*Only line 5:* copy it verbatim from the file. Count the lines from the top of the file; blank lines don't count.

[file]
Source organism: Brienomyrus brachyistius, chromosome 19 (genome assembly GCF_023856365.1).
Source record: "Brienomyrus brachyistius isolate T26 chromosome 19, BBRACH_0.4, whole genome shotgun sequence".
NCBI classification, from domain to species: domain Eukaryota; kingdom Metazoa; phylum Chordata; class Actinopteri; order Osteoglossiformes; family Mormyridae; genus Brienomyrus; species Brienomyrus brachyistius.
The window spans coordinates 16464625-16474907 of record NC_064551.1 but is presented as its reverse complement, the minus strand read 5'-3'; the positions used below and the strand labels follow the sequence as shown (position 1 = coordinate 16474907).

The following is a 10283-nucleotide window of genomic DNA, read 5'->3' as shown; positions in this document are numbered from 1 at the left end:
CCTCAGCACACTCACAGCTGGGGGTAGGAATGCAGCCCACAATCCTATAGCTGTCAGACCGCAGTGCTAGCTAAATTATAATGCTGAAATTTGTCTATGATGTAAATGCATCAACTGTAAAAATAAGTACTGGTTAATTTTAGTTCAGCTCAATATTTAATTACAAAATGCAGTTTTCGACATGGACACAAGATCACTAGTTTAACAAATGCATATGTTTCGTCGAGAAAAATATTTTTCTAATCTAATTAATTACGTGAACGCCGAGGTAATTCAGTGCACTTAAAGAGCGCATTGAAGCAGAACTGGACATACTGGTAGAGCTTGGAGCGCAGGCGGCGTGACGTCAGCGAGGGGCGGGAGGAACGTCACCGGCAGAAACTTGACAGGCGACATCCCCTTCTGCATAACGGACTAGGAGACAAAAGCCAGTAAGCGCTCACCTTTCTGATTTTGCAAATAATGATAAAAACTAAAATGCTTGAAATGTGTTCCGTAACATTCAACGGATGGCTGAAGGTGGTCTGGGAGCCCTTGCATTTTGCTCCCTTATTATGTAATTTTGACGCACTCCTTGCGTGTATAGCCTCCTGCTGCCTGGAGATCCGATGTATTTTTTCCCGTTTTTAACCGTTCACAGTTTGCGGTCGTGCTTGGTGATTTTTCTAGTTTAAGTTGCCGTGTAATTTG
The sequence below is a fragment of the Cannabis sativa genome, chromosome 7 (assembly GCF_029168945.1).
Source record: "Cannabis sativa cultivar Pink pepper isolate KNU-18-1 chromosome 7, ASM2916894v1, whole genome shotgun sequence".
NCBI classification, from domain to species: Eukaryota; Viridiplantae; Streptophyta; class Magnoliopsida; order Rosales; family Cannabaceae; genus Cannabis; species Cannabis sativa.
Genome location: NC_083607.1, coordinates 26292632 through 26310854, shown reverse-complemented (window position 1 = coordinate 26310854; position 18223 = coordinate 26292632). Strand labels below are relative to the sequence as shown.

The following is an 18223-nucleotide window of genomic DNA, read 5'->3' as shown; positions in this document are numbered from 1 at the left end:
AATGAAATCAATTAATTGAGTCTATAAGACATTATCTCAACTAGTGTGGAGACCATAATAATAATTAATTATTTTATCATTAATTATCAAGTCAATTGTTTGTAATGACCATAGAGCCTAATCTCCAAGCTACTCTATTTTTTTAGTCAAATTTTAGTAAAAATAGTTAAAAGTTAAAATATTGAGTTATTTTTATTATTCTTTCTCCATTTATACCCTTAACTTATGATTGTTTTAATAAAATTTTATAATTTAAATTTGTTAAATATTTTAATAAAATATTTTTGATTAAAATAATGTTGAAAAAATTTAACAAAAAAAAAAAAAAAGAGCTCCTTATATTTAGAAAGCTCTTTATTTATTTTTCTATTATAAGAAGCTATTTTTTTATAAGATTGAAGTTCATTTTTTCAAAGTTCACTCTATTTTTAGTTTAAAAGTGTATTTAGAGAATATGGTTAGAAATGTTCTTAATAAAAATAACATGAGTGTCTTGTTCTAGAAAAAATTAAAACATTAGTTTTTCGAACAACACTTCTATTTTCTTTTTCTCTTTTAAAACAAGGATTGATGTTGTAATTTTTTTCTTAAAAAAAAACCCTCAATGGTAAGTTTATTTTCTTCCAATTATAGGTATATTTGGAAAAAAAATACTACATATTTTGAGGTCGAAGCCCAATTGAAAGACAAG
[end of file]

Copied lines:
The following is a 10283-nucleotide window of genomic DNA, read 5'->3' as shown; positions in this document are numbered from 1 at the left end: